Book Review: A Death Along the River Fleet by Susanna Calkins

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The last thing Lucy Campion, a printer’s apprentice, expected to see while walking along the River Fleet was a ghost. But that’s sort of what she finds in Susanna Calkins’ latest mystery set in post-1666 Great Fire London. The ghost turns out to be a young woman covered in blood, in tattered clothes and with no memory of who she is or what happened to her. Lucy takes the girl to a physician she knows, and they try to identify her. When they decide that the mysterious woman probably has a noble upbringing, Lucy agrees to become the woman’s personal caretaker, and together they begin to rebuild her memory. A memory that puts both girls in grave danger and could possibly dismantle a horrible plot that reaches deep into British high society.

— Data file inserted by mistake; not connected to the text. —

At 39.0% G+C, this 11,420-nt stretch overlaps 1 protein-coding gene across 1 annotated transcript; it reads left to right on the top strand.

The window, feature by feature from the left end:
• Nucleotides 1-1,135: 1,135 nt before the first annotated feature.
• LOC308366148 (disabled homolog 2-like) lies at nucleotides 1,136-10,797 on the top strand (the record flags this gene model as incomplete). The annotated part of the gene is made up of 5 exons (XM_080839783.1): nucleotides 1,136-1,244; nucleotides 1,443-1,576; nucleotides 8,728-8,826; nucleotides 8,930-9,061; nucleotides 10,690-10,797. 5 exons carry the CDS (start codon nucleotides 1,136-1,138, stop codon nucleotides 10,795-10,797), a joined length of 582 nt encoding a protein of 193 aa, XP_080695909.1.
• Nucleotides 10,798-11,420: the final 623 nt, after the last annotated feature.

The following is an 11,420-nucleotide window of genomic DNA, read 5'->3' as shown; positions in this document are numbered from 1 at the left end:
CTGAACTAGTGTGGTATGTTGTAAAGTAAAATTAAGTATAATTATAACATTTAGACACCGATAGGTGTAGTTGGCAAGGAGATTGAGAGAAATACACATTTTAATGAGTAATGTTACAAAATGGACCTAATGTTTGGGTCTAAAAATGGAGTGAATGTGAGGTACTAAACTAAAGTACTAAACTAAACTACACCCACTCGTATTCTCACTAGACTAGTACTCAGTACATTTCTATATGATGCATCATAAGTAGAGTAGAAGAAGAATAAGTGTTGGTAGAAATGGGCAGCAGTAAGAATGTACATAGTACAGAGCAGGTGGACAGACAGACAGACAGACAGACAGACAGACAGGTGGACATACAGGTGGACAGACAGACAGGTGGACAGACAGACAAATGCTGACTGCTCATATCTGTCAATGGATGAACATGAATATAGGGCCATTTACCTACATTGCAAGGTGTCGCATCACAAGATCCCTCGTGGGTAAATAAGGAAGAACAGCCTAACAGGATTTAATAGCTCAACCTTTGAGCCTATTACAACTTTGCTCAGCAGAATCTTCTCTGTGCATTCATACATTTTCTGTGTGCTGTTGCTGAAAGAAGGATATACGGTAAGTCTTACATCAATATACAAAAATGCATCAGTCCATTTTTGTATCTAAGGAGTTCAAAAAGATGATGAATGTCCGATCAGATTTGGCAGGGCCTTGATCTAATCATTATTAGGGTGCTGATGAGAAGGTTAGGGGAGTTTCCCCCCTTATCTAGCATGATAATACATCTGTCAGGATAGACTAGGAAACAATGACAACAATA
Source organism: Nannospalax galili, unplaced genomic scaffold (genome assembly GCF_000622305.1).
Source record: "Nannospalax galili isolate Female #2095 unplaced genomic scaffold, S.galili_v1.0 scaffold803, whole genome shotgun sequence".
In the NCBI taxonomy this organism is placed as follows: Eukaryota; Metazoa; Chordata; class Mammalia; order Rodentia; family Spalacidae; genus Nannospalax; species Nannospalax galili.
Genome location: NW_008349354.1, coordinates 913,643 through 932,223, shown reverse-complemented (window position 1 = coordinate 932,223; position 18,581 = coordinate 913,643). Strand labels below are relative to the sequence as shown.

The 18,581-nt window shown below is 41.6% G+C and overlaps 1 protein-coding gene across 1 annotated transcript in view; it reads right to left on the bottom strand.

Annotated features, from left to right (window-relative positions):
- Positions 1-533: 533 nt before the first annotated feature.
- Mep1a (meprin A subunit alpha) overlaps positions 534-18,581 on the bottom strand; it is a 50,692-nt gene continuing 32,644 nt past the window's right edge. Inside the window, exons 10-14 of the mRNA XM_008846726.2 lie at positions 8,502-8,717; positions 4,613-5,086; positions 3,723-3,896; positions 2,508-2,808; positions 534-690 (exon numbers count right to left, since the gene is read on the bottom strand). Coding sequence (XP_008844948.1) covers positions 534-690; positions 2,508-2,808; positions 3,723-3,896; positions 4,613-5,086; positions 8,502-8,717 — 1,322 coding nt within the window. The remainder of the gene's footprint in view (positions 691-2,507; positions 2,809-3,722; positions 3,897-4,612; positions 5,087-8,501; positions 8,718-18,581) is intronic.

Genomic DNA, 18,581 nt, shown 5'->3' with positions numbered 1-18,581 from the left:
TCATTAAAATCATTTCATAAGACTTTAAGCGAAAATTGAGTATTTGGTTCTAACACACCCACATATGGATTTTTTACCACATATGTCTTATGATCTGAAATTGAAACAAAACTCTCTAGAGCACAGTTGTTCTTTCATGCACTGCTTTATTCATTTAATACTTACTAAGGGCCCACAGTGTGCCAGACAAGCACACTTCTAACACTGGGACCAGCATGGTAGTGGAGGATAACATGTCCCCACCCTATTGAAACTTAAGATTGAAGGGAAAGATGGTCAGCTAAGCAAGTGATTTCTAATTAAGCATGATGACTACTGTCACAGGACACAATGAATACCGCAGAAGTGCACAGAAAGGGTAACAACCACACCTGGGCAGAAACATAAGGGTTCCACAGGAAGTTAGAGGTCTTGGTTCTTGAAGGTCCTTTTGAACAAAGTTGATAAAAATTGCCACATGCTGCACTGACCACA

Complicating matters for Lucy is the fact that the two men her heart yearns for—Constable Duncan and the wealthy Adam Hargrave—become involved in the search for the woman’s past, and this sets up a love triangle subplot that some readers may feel gets in the way of the true mystery.

Calkins’ London oozes from the pages. From the rank, vile Fleet River, to the lingering effects of the Great Fire, into the dark, foreboding and crazed Bedlam hospital, the reader is transported to a world far away but with a closeness of familiarity. Readers may need to suspend belief that Lucy, from a lower caste, would be so openly accepted into higher society, but that does not get in the way too much of a well-paced, historical mystery. An all-around fun book to read.

Review originally appeared in the Historical Novels Review August 2016

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